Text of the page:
by Holly Chou
A lot of jokes go around these days that our generation
is raised by our surrogate parents, the television.
They call us the MTV generation, say that we don't know
any better than to imitate idiots, and, frankly, a lot
of us live up to that standard. We emulate our favorite
television personalities and copy a few catch phrases,
and sometimes it gets us in trouble. But people seem
to think that we really believe in everything that TV
tells us, and hold it to be some kind of example to
live up to. But are we really that easily influenced?
Granted, a lot of people out there are morons. But I
think that we deserve more credit than that.
While checking out Planet Namek's Gundam Wing message
board one day, I came across a post with the topic,
"Related to GW... I think.... Stupid Mom..."
The gist of it pretty much leads to a topic that a lot
of people have a lot to say on, including me. It's been
said before and it will be said again, but the truth
is that a lot of adults today assume that violent and
problematic teenagers are a result of influential media.
A lot of the accumulated hostility is directed toward
anime, for its often violent or mature content. One
result is the heavy censorship inflicted on such cartoons
as DBZ (and I know you know what I'm talking about),
and another result is the overreaction to real life
event by adults everywhere.
Reading over the GW thread, people mentioned suspensions,
expulsion, and other heavy punishment because of the
occurrence of minor incidents like careless personal
comments, or tasteless jokes. Because of something in
a personal e-mail to a friend, one student may even
face suspension because of indirect reference to atheism
(in a signature quote from Gundam Wing).
Is the adult world so overprotective and the teenage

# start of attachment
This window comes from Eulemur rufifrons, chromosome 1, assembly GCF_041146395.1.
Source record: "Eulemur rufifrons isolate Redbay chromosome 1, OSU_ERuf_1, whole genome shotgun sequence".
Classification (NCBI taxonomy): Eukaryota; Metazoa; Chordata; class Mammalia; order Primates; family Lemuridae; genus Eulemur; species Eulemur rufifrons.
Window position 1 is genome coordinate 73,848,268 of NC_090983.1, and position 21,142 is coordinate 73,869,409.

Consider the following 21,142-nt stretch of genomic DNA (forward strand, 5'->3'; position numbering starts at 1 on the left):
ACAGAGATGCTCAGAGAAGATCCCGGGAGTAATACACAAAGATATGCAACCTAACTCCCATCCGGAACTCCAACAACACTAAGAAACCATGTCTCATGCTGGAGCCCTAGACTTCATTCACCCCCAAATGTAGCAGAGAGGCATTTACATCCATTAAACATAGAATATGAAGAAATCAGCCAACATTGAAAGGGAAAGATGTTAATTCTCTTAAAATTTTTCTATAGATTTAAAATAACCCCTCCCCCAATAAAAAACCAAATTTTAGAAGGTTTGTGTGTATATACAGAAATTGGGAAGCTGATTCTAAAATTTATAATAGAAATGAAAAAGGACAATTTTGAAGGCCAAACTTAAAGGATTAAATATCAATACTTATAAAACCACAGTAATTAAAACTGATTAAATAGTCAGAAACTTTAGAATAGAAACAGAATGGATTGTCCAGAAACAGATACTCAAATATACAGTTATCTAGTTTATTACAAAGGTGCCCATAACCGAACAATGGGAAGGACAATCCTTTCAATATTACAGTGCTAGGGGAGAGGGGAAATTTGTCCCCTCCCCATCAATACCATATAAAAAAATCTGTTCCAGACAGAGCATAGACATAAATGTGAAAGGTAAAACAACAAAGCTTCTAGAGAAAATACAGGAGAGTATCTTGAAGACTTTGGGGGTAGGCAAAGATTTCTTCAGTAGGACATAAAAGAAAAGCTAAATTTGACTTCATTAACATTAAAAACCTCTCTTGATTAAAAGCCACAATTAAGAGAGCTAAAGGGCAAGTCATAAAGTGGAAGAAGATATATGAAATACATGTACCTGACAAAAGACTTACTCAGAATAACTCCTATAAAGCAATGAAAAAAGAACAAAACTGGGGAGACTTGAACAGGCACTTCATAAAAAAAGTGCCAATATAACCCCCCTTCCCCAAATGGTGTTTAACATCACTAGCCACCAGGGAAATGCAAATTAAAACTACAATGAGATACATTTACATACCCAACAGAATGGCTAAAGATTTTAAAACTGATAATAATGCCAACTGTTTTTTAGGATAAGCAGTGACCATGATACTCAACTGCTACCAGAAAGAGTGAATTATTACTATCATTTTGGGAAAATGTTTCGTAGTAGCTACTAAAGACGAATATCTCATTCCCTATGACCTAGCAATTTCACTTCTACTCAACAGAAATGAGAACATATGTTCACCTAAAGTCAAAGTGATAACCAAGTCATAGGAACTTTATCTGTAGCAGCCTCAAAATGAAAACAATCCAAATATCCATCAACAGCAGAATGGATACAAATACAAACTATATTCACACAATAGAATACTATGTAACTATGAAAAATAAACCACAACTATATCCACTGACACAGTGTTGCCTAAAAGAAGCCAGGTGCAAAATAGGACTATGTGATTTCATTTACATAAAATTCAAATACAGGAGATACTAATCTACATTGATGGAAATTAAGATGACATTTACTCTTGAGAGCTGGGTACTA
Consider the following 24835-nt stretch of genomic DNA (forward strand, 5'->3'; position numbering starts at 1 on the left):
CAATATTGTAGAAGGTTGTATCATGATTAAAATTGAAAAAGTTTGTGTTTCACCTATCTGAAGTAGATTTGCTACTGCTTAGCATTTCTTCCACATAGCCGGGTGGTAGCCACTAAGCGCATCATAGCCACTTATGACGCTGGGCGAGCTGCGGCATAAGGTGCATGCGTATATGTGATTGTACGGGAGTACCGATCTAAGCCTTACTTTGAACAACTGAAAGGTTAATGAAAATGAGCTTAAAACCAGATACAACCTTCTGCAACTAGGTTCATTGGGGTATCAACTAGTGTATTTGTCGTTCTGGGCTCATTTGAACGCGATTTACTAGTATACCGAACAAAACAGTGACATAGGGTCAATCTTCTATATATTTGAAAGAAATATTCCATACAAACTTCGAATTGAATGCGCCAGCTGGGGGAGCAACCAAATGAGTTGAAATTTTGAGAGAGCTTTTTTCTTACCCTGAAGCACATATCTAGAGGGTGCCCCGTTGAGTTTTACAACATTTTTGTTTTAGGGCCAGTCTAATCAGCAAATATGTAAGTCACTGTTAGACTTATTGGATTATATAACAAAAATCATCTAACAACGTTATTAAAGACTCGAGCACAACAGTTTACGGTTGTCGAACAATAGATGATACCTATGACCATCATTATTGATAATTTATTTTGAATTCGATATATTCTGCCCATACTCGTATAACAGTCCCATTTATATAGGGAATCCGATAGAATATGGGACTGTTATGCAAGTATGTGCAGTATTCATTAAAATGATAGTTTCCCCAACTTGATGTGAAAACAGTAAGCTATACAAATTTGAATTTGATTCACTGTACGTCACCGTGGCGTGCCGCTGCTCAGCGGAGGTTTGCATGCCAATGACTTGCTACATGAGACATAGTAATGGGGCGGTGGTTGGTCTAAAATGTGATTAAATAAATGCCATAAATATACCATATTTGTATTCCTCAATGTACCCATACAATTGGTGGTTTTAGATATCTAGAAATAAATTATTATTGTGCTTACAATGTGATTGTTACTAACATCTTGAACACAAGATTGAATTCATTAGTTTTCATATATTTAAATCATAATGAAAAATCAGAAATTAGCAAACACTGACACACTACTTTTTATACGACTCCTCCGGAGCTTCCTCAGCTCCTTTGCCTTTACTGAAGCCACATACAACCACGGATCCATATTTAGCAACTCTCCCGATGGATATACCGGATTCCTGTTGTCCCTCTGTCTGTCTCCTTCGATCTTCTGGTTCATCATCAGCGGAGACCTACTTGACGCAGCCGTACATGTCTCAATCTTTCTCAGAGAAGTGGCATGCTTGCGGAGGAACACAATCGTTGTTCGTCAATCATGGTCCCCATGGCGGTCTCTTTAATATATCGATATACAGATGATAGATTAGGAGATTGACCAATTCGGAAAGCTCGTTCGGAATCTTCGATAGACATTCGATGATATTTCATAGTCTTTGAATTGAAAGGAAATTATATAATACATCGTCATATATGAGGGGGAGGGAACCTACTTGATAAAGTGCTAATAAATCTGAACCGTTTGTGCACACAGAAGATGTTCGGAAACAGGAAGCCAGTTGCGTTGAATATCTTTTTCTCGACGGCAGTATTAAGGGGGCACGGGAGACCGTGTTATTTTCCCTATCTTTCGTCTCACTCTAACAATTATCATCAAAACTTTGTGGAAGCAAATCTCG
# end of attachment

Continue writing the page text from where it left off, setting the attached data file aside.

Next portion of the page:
population so untrusted that we feel the need to keep
ourselves so sheltered? This is not a fluke, occurring
in only one school, one time. Nor are the incidents
of blame exclusive to anime. They are apparent everywhere,
and popular media of all kinds is blamed for it. Overreaction
to simple mistakes causes a lot of trouble for administration
and for the people making those mistakes. I myself,
a 4.0 student whose worst offense up until this year
was a tardy, was suspended for three days around October
because I wrote some notes a friend and they were found
by a teacher, who believed that our words alluded to
threatening someone's life. While punishment was not
completely undue, because some of the remarks my friend
and I made were in very bad taste, and very disrespectful,
nowhere in there did we talk about shooting a teacher,
which is apparently what it sounded like we were threatening.
All kinds of presumptions, jumping to conclusions, and
false connections are made all the time to make things
sound worse than they are, "for our own protection",
perhaps, but much to our dismay as well.
A great many various incidents have led up to our schools
and parents being so overprotective, in attempt to prevent
another Columbine. But they should understand that unfortunate
occurrences like that are the exception, and not the
norm. And certainly, blame will not be found solely
in the form of the entertainment that we choose. How
stupid would we be to derive our life philosophies from
a television show? And while "violent" media
may desensitize us, I truly believe that that is as
far as it goes. Desensitize, yes. Provoke? Inspire?
Exemplify? I think not. If you are impressionable enough